Team, Visitors, External Collaborators
Overall Objectives
Research Program
Application Domains
Highlights of the Year
New Software and Platforms
New Results
Bilateral Contracts and Grants with Industry
Partnerships and Cooperations
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Section: New Results

Reductions between synchronous and asynchronous programming abstractions


Communication closed asynchronous protocols.

Participants : Andrei Damien, Cezara Drăgoi, Alexandru Militaru, Josef Widder.


Fault-tolerant distributed systems are implemented over asynchronous networks, where performance emerges from the load of the system. Due to asynchronous communication and the occurrence of faults (e.g., process crashes or the network dropping messages) the implementations are hard to understand and analyze. In contrast, synchronous computation models simplify design and reasoning.

In [17], we defined the first algorithm that automatically transforms an asynchronous protocol into a synchronous one. The method is sound but not complete. The transformation is based on an axiomatization of the notion of communication closure introduce by Elrad and Frances. If the asynchronous protocol is communication-closed then the translator will successfully compute its synchronous counter-part. Checking communication closure is done locally without considering any interferences between processes. The translator was successfully applied to Multi-Paxos, ViewStamped, and the atomic broadcast of Chandra and Toueg, generating the first synchronous counterparts of these protocols. The transformation from asynchronous to synchronous preserves the local states process go through and the exchanged messages. The translator has been implemented in a prototype tool called Athos, i.e., Asynchronous To Heard-Of Synchronizer, that is open source. The tool takes as input protocols in an intermediate protocol languages that has an asynchronous semantics and it is very close to C. These results have been published in one of the main verification venues Computer Aided Verification, CAV 2019 (acceptance rate <25% out of >250 submissions). The impact of the translator from asynchronous protocols to equivalent synchronous ones is important for the verification community because such a transformation reduces dramatically the state space and the set of traces to explore in order to prove the program correct, independently of the used verification technique.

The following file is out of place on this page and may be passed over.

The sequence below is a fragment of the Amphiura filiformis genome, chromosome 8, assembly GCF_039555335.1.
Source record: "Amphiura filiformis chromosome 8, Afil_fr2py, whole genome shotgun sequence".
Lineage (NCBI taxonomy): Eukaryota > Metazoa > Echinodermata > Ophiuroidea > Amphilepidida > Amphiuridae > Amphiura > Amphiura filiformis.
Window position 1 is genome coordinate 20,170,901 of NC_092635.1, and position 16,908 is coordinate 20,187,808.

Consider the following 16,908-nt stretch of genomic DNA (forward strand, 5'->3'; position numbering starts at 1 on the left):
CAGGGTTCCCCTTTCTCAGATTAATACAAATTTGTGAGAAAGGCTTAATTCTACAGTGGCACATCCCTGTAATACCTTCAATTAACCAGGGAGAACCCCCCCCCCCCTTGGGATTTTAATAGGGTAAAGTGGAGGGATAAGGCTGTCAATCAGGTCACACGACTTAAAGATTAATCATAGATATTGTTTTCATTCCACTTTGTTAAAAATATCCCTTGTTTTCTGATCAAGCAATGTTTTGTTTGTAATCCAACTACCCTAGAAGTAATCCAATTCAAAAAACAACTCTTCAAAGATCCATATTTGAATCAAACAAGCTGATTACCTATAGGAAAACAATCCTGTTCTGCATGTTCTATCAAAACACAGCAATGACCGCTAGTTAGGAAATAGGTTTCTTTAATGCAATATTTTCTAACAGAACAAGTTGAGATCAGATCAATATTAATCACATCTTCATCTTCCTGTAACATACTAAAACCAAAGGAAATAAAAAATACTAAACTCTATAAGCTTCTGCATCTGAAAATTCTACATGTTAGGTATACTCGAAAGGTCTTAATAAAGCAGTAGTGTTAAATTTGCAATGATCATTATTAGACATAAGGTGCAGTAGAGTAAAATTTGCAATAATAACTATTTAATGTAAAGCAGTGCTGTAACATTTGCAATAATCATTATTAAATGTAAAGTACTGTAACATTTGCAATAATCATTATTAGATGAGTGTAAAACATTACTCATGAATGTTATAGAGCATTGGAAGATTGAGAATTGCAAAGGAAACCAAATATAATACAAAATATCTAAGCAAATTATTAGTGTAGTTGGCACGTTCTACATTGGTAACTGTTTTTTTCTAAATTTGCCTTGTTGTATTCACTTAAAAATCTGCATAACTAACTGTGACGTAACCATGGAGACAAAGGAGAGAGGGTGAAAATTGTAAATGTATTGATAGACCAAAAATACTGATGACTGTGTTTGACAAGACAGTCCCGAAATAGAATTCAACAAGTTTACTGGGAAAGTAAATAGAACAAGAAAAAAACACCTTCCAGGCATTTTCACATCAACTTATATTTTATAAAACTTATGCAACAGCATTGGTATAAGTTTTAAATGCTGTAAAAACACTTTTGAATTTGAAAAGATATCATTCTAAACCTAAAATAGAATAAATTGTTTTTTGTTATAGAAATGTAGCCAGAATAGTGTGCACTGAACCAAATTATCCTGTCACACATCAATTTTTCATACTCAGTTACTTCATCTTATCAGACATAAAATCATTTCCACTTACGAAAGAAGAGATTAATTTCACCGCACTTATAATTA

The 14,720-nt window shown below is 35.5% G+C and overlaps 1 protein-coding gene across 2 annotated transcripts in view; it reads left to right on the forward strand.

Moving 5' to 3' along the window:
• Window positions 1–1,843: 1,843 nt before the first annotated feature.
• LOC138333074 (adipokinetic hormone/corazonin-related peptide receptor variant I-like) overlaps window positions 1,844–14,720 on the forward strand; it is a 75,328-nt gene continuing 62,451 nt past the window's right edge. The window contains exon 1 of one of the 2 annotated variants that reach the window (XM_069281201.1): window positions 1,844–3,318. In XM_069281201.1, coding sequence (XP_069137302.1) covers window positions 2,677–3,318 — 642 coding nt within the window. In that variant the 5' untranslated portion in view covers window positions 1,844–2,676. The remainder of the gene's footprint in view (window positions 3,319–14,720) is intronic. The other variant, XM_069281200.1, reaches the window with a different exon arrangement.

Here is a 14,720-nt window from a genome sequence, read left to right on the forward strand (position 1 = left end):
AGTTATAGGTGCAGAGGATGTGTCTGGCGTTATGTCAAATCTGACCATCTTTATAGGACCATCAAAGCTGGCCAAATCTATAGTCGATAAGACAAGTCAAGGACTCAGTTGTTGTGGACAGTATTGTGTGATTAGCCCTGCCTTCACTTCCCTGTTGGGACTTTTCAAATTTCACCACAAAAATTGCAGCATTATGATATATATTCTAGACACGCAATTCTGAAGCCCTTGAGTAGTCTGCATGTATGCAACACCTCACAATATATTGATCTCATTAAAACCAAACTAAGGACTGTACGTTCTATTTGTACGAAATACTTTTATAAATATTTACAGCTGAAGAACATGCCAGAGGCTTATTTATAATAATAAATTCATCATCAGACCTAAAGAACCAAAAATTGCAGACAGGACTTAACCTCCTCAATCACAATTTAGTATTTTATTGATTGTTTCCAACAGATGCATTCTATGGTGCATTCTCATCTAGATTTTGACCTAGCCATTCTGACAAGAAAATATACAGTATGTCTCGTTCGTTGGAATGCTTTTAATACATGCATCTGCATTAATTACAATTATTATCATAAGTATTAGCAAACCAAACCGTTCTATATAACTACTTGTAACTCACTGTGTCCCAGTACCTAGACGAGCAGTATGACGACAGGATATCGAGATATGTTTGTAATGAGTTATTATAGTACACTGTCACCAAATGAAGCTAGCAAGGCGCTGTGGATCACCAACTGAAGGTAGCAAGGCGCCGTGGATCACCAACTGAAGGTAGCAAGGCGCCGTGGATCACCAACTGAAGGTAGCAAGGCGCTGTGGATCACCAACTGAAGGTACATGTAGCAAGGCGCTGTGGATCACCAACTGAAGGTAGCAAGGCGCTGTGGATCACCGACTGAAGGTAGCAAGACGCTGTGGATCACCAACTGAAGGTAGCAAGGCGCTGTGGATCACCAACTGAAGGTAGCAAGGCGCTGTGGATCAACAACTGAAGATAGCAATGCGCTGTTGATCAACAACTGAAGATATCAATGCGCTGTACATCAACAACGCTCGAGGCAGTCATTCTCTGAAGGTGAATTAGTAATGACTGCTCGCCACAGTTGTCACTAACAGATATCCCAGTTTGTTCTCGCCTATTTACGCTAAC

Executable Rounds: a Programming Abstraction for Fault-Tolerant Protocols.

Participants : Cezara Drăgoi, Josef Widder, Damien Zufferey.


Fault-tolerant distributed systems are notoriously difficult to design and implement. Although programming languages for distributed systems is an active research area, appropriate synchronization primitives for fault-tolerance and group communication remains an important challenge. In [18] we present a new programming abstraction, HSync, for implementing benign and Byzantine distributed protocols. HSync is based on communication-closed rounds. Round models offer a simple abstraction for group communication and communication-closed rounds simplify dealing with faults. Protocols are implemented in a modular way in HSync. The language separates the message reception from the process local computation. It extends classic rounds with language constructs that give to the programmer the possibility to implement network and algorithm-specific policies for message reception. We have implemented an execution platform for HSync that runs on top of commodity hardware. We evaluate experimentally its performance, by comparing consensus implementations in HSync with LibPaxos3 and Bft-SMaRt, two consensus libraries tolerant to benign, resp. Byzantine faults.